John Radcliff

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John Radcliff
Born: (1848-06-29)June 29, 1848
Philadelphia, Pennsylvania
Died: July 26, 1911(1911-07-26) (aged 65)
Ocean City, New Jersey
Batted: Unknown Threw: Unknown
MLB debut
May 20, 1871, for the Philadelphia Athletics
Last MLB appearance
May 24, 1875, for the Philadelphia Centennials
MLB statistics
Batting average.282
Home runs2
Runs batted in113
  National Association of Base Ball Players
Philadelphia Athletics (1868–1870)
Keystone of Philadelphia (1869)
  National Association of Professional BBP
Philadelphia Athletics (1871)
Baltimore Canaries (1872–1873)
Philadelphia Whites (1874)
Philadelphia Centennials (1875)
Career highlights and awards

John Young Radcliff (June 29, 1848 – July 26, 1911) was a professional baseball player who played for the Philadelphia Athletics (1871), Baltimore Canaries (18721873), Philadelphia Whites (1874), and Philadelphia Centennials (1875). He was primarily a shortstop.[1]

Radcliffe debuted with the Philadelphia Athletics of the National Association on May 20, 1871. In 28 games, he hit for a .303 batting average with 0 home runs and 22 runs batted in. He also had 5 stolen bases in his first year. The next year, playing for the Baltimore Canaries, he hit his first career home run and picked up 44 RBIs. He recorded 4 triples as well.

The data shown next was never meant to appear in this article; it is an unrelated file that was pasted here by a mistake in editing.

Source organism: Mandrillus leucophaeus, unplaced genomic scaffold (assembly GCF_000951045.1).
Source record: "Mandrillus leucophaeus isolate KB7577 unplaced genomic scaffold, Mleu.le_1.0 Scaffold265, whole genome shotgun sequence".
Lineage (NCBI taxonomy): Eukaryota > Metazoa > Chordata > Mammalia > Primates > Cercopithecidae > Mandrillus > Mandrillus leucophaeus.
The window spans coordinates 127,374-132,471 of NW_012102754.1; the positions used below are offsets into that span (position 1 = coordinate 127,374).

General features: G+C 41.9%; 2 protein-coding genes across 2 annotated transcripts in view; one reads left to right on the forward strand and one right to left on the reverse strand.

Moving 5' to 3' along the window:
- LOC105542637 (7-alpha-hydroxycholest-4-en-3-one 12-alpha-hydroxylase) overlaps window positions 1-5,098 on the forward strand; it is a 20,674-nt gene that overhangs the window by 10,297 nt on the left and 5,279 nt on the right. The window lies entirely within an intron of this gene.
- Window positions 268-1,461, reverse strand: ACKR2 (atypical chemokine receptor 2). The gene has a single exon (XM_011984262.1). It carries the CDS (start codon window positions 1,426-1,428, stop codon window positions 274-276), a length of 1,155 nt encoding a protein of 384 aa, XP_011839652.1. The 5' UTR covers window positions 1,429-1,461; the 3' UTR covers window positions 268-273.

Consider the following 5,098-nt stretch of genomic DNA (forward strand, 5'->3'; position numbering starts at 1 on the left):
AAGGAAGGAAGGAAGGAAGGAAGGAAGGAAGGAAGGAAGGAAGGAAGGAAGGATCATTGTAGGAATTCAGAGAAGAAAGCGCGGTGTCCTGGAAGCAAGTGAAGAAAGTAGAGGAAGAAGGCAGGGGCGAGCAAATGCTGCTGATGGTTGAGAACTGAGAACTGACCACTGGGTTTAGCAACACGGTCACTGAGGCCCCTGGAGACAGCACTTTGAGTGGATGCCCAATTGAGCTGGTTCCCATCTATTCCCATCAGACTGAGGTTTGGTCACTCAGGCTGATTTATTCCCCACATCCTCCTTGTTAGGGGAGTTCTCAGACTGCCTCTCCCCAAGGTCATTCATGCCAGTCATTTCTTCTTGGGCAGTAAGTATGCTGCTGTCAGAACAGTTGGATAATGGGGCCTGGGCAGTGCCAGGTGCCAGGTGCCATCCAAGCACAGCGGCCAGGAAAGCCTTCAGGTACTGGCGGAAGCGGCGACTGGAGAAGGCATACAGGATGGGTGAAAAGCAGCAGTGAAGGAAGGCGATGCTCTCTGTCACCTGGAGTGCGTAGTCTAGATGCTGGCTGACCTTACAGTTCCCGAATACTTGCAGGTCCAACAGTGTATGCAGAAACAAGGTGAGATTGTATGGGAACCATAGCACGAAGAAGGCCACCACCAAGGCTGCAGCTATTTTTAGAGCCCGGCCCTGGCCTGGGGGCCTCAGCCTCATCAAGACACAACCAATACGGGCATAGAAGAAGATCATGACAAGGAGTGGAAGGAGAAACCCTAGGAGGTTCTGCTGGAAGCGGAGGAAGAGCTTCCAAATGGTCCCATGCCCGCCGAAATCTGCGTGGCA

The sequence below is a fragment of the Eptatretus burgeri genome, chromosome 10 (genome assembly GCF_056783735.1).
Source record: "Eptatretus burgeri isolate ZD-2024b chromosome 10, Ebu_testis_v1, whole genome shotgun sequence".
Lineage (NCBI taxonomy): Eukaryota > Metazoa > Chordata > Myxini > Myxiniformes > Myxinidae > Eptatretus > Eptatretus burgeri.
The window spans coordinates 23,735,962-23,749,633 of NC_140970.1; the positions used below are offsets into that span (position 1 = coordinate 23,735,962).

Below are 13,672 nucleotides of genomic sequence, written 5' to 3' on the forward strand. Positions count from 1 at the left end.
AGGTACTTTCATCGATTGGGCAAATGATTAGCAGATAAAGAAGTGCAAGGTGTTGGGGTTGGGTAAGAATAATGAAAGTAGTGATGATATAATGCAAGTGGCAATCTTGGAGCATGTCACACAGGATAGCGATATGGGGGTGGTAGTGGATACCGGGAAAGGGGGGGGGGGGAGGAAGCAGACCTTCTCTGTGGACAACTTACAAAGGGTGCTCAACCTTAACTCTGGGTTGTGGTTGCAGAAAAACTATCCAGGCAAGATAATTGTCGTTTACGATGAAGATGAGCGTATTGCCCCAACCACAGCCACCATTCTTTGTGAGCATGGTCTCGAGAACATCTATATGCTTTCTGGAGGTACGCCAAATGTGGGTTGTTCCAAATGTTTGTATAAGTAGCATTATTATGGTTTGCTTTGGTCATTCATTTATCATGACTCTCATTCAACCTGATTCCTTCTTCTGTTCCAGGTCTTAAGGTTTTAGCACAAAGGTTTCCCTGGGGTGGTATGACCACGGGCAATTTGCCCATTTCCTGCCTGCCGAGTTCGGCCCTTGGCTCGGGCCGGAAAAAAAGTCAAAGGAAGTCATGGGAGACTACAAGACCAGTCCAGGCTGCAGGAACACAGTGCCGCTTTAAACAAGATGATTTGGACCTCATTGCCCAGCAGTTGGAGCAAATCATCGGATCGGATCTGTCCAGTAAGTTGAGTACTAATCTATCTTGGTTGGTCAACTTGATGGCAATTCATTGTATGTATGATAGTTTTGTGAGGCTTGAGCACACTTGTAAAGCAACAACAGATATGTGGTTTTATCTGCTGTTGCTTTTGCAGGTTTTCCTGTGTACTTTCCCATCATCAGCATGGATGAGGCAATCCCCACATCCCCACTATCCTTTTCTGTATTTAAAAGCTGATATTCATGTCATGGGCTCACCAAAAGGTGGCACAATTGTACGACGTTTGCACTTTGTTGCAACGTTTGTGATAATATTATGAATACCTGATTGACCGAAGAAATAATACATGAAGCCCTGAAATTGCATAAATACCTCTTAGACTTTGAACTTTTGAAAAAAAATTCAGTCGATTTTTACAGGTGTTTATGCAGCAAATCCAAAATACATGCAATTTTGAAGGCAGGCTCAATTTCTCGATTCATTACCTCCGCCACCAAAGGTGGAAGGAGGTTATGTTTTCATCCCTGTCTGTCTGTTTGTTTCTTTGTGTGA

In 1873, playing for Baltimore, Radcliffe hit a career high 13 doubles and hit 33 runs batted in, with a .286 batting average. In 1874, playing for the Philadelphia Whites, he hit his second and final career home run, tying for the team lead in homers with George Bechtel.

In 1874 Radcliff was expelled from baseball for offering an umpire 175 dollars to help the Chicago White Stockings win a game.[2]

Radcliffe played his last season in 1875 with the Philadelphia Centennials, appearing in only 5 games, hitting a mediocre .174 with no home runs and no RBI. His final game was on May 24.

Radcliffe died in Ocean City, New Jersey, on July 26, 1911 at the age of 65.

See also[edit]


  1. ^ "John Radcliff Statistics and History". Retrieved September 10, 2011.
  2. ^ The ESPN Baseball Encyclopedia. Sterling Publishing. 2007. p. 260. ISBN 1-4027-4771-3.

External links[edit]